Embedded in the garden of an English countryside cottage, this small studio with a green roof and rusty copper walls creates a secluded spot for deer-watching (+ slideshow).
Myrtle Cottage Garden Studio was designed by Bath-based Stonewood Design to give its owners a space to work, sew, play guitar or nap, but it also offers a space to hide away and observe the woodland wildlife.
“The project has been accepted by the local deer community, who have been spotted wandering over and around the Garden Studio – a testament to the concept,” explained the architects.
The building, which was among yesterday’s RIBA Award winners, is located in the small woodland hamlet of Conkwell, near Bath, which was built to house workers from the local limestone quarries.
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This honey-coloured stone was used to construct many of the region’s original residences, including a 17th-century farmhouse that was recently renovated by the studio.
By contrast, Stonewood Design chose panels of pre-patinated copper for the facade of the garden studio, giving the building an earthen-coloured facade.
This cladding is speckled with corrosion that helps to blend the structure with the landscape – a helpful camouflaging tactic for wildlife watching.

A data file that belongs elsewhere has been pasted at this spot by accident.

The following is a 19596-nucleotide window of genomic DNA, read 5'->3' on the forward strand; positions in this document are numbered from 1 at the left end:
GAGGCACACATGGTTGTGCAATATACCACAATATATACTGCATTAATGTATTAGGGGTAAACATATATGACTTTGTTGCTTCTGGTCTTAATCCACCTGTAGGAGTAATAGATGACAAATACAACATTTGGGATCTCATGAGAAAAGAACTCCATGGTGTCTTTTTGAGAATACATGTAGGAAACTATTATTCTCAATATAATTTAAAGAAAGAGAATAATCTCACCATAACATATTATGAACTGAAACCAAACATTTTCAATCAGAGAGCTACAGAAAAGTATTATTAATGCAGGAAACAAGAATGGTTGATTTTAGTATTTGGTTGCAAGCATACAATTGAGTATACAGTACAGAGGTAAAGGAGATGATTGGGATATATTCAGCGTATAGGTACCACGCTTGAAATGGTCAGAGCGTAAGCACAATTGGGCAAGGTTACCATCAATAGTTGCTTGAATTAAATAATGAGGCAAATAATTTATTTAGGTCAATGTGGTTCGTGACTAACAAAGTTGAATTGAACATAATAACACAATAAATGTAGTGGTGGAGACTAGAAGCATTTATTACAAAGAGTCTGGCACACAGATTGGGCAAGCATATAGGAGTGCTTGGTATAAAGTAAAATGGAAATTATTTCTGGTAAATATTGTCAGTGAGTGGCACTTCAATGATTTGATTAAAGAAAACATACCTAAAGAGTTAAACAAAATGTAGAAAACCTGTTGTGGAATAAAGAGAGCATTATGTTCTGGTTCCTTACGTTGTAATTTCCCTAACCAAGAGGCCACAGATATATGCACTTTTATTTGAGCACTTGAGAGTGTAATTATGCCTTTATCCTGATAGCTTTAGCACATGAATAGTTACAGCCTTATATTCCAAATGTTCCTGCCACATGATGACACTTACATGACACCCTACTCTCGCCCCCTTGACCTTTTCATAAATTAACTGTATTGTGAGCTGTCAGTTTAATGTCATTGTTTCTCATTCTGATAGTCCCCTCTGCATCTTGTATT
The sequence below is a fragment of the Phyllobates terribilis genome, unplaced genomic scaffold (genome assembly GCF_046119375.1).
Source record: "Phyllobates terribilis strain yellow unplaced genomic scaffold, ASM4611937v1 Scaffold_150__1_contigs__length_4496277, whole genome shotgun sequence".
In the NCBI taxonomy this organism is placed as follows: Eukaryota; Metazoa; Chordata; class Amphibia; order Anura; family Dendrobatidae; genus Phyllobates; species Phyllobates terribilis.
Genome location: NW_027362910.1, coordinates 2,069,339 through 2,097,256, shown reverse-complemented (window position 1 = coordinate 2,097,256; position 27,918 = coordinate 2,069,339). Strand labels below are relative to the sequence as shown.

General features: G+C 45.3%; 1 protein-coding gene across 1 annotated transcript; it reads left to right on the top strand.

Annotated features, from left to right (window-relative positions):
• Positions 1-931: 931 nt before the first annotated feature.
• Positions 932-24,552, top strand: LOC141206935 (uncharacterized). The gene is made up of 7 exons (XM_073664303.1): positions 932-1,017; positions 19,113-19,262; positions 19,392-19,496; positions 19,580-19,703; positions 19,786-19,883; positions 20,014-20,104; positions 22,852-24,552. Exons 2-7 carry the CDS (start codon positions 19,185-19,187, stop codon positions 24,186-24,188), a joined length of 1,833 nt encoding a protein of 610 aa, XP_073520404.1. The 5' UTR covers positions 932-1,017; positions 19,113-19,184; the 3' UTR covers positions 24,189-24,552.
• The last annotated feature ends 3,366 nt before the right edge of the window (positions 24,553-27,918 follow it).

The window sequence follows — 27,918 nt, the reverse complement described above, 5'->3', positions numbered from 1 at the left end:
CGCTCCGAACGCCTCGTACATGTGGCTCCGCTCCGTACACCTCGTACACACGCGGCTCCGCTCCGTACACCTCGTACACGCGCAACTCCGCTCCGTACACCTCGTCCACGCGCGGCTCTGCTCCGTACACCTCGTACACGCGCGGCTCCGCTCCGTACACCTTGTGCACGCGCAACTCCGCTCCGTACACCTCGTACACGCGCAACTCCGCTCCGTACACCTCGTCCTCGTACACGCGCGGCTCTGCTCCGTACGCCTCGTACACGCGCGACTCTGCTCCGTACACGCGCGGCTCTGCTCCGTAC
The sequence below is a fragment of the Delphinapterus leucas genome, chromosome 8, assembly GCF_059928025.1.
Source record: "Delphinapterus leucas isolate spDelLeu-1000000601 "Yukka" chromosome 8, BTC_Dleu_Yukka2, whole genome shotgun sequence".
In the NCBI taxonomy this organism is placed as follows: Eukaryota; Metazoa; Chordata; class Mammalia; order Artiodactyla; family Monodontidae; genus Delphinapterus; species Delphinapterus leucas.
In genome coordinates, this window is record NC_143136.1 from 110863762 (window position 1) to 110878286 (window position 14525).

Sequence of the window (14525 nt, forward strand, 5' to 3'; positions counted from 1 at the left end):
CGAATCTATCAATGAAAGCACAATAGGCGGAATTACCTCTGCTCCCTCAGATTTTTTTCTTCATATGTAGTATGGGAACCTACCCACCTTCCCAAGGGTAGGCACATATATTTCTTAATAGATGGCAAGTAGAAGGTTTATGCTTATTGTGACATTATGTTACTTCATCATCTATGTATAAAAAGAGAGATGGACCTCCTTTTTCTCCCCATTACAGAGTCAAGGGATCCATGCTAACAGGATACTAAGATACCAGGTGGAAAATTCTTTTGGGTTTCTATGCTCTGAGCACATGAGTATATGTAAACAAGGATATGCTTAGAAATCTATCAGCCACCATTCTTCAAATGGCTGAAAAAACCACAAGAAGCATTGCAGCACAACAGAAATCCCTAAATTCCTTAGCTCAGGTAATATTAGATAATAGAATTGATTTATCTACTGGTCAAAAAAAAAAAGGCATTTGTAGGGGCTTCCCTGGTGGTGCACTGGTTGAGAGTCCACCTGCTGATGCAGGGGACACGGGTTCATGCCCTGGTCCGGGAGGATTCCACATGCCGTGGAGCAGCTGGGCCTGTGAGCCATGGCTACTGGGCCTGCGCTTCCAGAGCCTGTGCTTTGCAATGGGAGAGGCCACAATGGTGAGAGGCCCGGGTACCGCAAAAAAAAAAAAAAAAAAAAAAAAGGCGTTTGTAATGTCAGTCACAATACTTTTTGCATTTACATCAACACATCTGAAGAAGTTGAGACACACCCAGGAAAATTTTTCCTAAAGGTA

Taking reference from other rural structures, the studio is partially sunken into the ground in the style of a ha-ha – a traditional countryside boundary created by digging a ditch. This type of boundary is designed so as not to interrupt scenic views.
“The key driver to achieving the brief was to create a design which worked seamlessly with the natural forms and levels of the garden, in order that an architecture is created which is less of a building and more of a landscape,” said the architects.
Planting on the roof and a pair of stone retaining walls on either side of the studio further help to embed the structure in the site.
“The intensive planted roof disappears into the flora of its surroundings,” added the team.
Windows are positioned to maximise the views from the site, framing vistas of the woodland and across the valley to the American Museum in the nearby city of Bath. The angled windows create an irregular zigzag-shaped facade.
Inside, a long oak table is fixed at windowsill level, while a small wood-burning stove, neutrally upholstered sofa bed and cupboards are integrated into an oak-lined wall.
One door in the wall opens into a wet-room with copper and concrete fittings. Both the bathroom and cupboard doors feature recessed rectangular finger pulls.
Skylights positioned above the sofa and bathroom sink let light in through the green roof, but are also designed to frame views of the trees overhead.
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